The exposure of personal information stored by TJX Companies on its customers may turn out to be the most significant security breach since the ChoicePoint debacle . TJX Companies owns T.J. Maxx, Marshalls and other discount retail stores, and it is reportedly now the subject of an investigation by several dozen state attorneys general, led by Massachusetts Attorney General Martha Coakley . It is also the target of multiple class actions by consumers and banks.
In similar class actions in the past, common defenses have been that there was no proof that the leaked information had been used to the detriment of the plaintiffs and that mere fear that thieves might misuse the information was not actionable. It seems that in cases where consumers did encounter unauthorized persons using their financial information, there was difficulty tying that usage to a specific security breach.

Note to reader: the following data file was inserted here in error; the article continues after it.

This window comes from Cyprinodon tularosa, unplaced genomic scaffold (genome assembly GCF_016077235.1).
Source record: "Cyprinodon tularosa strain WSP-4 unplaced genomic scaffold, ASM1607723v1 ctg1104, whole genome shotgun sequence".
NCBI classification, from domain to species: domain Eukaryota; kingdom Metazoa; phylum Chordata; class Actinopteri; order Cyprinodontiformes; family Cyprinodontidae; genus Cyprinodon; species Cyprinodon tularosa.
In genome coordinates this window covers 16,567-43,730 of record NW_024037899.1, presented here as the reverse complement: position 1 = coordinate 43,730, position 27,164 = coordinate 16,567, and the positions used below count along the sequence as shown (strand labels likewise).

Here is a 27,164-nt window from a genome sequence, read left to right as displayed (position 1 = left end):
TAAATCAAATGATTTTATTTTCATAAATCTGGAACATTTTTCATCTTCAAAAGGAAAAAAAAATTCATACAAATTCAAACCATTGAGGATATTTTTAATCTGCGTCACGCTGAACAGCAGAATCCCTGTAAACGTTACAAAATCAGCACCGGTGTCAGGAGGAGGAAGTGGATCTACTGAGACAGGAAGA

But a banking group in Massachusetts reportedly has tied specific instances of identity theft to the breach at TJX Companies, and that could encourage claimants and bolster their cases. Read more about the bankers’ detective work and its impact at CIO.com in its article “ The TJX security breach. This one’s different. Way different .” Read more about ChoicePoint and its effect at ChoicePoint Update: Record-Breaking Fine Imposed , A Close Look at Identity Theft Coverage and How Much Do Those Security Breaches Cost?